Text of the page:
Understanding the Law
November 11, 2005
The contents of a title deed

The title deed that you get from your lawyer with the purchase of your land is a fairly technical document but it marks the title of your possession. It will attest to your ownership in any court of law provided that the relevant steps were taken to assure it is a good title.

The lawyer would have completed a search of the deeds in the Land Registry to make sure that there were no encumbrances (debts) registered against the title. A person with the necessary skills is usually employed to carry out the search. The Registry keeps all original deeds of conveyances and mortgages. {{more}}Hence if the land is tied up by way of mortgage, that is, a loan that was borrowed against the security of the land it will be discovered in the search.


What about the document that you have in hand? It starts with an introduction. The first item that is given is the date when the deed was signed. It then identifies the vendor (seller) and the purchaser by name. Their occupations and addresses are also given. Apart from their names on the back page this is the only time that their names are given in the document. Thereafter only the words ‘vendor’ and ‘purchaser’ appear in the deed.


The next paragraph is called the recital because it recites the immediate history of the vendor’s title deed. From this paragraph one can learn how the vendor came into possession of the land that is being sold. Information is also given about the number which the deed carries and the date on which it was deposited at the Registry. If the land is carved out of a parent parcel, it will give some indication of this in this paragraph. Mention is made of the schedule which contains the boundaries of the land that is sold to the purchaser. The schedule is given towards the end of the deed. Land is referred to as “hereditaments”. This is an old word which does not appear in ordinary dictionaries but nonetheless remains in legal language.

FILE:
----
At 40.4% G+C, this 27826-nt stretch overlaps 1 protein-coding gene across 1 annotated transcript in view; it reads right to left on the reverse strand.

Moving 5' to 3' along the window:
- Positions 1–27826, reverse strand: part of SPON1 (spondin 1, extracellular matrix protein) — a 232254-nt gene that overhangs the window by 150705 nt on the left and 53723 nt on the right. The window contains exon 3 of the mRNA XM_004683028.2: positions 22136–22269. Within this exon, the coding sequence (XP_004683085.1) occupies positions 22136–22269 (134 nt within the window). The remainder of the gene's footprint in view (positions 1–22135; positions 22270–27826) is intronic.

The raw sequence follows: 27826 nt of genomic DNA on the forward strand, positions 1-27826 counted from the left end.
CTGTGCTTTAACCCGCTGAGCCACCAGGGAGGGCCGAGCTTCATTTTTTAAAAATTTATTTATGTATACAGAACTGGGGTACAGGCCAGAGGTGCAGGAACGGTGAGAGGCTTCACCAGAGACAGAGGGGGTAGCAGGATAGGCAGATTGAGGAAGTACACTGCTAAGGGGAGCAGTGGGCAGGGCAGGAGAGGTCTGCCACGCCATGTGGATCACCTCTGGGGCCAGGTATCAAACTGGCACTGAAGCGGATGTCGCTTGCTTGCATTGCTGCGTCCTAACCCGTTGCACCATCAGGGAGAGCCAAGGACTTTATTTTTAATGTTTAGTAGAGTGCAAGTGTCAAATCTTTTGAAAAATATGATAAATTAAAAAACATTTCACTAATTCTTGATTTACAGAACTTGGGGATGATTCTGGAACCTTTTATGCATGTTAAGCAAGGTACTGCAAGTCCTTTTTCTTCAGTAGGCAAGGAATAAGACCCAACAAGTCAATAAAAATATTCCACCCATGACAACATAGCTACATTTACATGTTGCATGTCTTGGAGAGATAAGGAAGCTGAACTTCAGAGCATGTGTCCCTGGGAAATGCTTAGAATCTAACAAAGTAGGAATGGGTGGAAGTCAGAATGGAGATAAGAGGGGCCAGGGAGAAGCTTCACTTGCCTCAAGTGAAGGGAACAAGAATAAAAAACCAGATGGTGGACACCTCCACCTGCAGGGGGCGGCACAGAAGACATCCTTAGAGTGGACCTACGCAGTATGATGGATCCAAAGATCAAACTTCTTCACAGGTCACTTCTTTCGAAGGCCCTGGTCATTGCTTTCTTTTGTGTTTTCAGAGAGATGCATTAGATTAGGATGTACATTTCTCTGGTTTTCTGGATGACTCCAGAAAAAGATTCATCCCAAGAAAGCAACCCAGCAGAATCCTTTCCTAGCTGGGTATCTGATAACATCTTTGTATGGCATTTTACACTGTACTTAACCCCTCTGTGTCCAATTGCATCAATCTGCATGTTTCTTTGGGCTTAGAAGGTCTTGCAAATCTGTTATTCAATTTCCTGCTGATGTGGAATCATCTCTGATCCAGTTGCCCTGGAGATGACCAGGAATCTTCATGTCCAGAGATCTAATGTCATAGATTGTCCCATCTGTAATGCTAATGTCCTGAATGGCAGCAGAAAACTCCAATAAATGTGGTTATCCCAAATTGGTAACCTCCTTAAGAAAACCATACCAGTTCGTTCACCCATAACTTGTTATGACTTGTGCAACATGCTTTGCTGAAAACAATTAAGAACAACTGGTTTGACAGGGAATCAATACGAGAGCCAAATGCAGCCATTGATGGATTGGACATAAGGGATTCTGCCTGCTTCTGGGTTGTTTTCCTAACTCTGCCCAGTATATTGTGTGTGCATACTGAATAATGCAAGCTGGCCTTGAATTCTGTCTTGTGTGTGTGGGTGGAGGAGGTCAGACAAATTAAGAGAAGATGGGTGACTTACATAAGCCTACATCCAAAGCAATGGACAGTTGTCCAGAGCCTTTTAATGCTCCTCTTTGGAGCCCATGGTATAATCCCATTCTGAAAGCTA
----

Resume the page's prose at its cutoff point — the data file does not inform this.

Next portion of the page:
This is the witnessing part of the deed and it starts with the words “Now this Deed witnesseth”. It is in this paragraph that the details of the transfer of the land are given and mention is made of the amount of money (or the consideration) that is paid to the vendor by the purchaser.

The land is conveyed unto the purchaser TO HOLD the same UNTO THE USE of the purchaser. This is called the habendum clause and the important words are normally capitalized.

Following would be the covenants or promises that the vendor must make when he transfers freehold land. The vendor agrees to give all rights to the purchaser, his heirs and assigns. He also agrees that the purchaser will quietly and peacefully possess and enjoy the hereditaments and receive rents and profits. There is also a promise that the purchaser will not be subjected to unlawful eviction, interruptions or claims from the vendor.

Following these covenants is the schedule which gives the boundaries on the north, south, east and west of the land. The survey plan number is also given. The vendor signs, seals and delivers the deed thereafter.

Take care of this document because it is very important but remember it is a copy. The original deed is registered and can be found at the Registry which is located at the Court House in Kingstown.